I recently encountered weird issues with my 27″ Asus LCD display. When I plugged it in, the image displayed did not fill the whole screen, everything was blurry and it looked like there was something wrong with the monitor. If you have similar issues and you are using an AMD/ATI video card, don’t hesitate to read this guide. As it turns out, this problem can be fixed relatively quickly and you don’t need any special skills to do it.
Problem Description: No Full Screen Image at HD Resolutions
I have an AMD Radeon HD 6850 video card with an Asus VS278 monitor at 27″, capable of HD resolutions like 1920×1080. The first time I plugged it, I could not believe how terrible everything looked: the “crystal clear” image I expected was nowhere to be found. Everything had a washed-out look, the display image filled only about 90% of the screen, the corners and margins of the screen were black and the image quality was bad.
Everything looked blurry, as if the image was scaled down and made smaller by some artificial algorithm. Below you can see a picture of my monitor.
I thought there was something wrong with my monitor and I feared I had to return it. However, I dared to do a bit of searching and, to my surprise,I learned that this problem is not as rare as I thought.
It happens on all kinds of monitors, from diverse manufacturers like Samsung, Asus or Acer. It happens on all kinds of AMD/ATI video cards, from the older AMD HD 4000 series to the newer AMD HD 6000 and 7000 series. Also, this problem is not specific only to a certain type of video output. You can encounter it when using both HDMI or DVI cables to connect the video card to the display. Then, the problem can be encountered both in Windows 7 and Windows 8 as well as when using multiple versions of Catalyst Control Center (CCC)..
The Culprit:The Scaling Setting for the AMD/ATI Video Output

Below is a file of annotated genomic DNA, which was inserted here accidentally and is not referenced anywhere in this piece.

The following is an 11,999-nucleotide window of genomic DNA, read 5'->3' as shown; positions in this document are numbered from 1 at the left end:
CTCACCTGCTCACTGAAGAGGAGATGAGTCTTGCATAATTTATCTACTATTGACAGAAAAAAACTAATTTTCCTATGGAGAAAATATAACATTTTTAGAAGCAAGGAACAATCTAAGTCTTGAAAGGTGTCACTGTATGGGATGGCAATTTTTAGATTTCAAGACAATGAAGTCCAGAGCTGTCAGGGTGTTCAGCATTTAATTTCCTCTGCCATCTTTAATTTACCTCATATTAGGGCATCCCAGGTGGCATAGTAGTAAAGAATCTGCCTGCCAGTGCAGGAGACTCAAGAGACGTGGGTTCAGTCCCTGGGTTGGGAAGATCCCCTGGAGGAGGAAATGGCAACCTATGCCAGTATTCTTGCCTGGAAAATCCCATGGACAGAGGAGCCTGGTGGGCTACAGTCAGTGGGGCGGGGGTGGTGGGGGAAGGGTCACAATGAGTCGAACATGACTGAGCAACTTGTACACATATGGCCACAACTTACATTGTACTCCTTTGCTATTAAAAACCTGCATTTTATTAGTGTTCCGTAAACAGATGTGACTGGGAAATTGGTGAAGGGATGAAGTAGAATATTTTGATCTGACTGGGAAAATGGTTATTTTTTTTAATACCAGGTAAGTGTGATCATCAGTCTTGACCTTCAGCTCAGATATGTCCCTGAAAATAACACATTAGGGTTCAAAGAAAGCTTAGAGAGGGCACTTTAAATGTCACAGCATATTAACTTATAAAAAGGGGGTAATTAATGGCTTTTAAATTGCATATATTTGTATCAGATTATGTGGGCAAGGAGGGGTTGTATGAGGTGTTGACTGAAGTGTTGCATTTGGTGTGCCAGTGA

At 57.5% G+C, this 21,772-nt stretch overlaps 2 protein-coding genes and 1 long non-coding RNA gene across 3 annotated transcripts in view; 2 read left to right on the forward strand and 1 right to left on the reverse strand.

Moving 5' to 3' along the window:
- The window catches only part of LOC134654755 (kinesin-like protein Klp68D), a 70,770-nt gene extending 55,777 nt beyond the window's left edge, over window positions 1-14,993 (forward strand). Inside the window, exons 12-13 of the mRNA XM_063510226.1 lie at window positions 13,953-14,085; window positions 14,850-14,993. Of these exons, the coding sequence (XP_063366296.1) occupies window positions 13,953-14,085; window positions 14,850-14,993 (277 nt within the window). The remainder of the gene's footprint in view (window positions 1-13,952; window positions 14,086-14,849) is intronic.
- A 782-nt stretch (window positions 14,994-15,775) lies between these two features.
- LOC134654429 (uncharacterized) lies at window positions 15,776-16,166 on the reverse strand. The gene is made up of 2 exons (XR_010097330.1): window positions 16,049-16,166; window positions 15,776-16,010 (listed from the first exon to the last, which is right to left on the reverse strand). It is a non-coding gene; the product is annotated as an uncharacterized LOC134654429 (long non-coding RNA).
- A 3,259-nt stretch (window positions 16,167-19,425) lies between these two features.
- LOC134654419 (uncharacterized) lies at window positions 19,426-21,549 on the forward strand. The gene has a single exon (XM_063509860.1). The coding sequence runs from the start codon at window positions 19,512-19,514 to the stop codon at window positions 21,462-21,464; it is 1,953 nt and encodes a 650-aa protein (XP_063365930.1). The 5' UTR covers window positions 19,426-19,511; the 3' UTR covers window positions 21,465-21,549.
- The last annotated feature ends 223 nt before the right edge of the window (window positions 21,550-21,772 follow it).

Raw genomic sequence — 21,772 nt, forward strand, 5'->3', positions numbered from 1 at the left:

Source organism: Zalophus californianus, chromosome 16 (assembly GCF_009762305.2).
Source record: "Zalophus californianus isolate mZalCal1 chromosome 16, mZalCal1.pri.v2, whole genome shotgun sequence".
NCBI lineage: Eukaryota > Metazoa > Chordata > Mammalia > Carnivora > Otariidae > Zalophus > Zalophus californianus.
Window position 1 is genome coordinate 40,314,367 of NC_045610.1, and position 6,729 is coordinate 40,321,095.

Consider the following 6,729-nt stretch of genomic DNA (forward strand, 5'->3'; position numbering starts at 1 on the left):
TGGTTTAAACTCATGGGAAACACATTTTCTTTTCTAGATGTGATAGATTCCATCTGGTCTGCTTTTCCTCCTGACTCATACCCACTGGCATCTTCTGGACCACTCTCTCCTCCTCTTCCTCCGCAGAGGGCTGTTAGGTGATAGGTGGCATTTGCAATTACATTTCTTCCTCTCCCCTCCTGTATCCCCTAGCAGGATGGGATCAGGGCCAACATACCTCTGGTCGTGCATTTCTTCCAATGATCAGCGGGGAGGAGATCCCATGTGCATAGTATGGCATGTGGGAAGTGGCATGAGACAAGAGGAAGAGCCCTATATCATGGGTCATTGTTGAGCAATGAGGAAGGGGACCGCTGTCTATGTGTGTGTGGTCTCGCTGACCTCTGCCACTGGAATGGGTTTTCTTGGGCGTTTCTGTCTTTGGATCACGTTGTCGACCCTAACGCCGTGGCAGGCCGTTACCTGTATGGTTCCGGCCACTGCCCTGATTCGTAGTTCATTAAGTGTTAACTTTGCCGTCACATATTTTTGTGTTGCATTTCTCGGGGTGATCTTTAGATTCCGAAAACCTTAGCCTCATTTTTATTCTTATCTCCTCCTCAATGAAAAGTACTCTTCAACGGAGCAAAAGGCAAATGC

AMD/ATI video cards have a scaling setting in their drivers, which tells the video card if it should resize the video output delivered to the display, or not. On some High Definition displays, especially when using the 1920 x 1080 resolution, the scaling is incorrectly set by the driver.
AMD drivers apply a default scaling value and they have a slider you can use to change it. Its extremities are named underscan and overscan:
Overscan is when the image is shaved off by the display but not by the video card. This is not a problem of the modern world though. Only very old TVs and displays required overscanning because they used different technologies for displaying the image. Old means displays produced in the 1930s through 1970s.
This meant that there were “non safe” areas on the screen where the image could be shaved off. Modern displays have integrated overscan and they now display what they receive as an input, pixel by pixel. Therefore, there is no danger of having the image shaved off. That’s why video card drivers allow you to set the overscan only to 0 and not to higher values.
Underscan is the exact opposite: the video card must constrain the size of what it sends over to the display, to counteract the overscan. When the image is underscanned, as it is the case here, it means that the video card doesn’t correctly identify the display connected to it and its capabilities. It assumes there is a risk for the image to be cut off by the display. Therefore, it sets an underscan value of up to 15% to counteract the assumed problem.
The Fix: Change the Scaling Level to 0% Overscan
Since modern displays do not have an overscanning issue, there is no need for the video card to counteract this assumed problem by underscanning the video output sent to it.
To solve this problem, start by installing the latest AMD/ATI drivers for your video card and the operating system you are using. You will find them here: AMD Graphics Drivers & Software.
Open the AMD Vision Engine Control Center (or Catalyst Control Center as named in earlier versions of the product).
If you are using Windows 7, go to “Desktop and Displays -> My Digital Flat-Panels -> Scaling Options (Digital Flat-Panel)”.
If you are using Windows 8, go to “My Digital Flat-Panels -> Scaling Options (Digital Flat-Panel)”.
Take the Scaling Options slider and set it to zero.
Then, click or tap Apply and the problem is fixed. Here’s how the image looked on my Asus monitor, after this change was made:
Much better, isn’t it?
As you can see, the problem is not your monitor. There’s no need to return it. The real problem is how the video card detects the monitor and its capabilities. If something goes wrong during this process, it sets the wrong scaling values to the video output being sent to the display. I hope that this tutorial helped in solving your problem.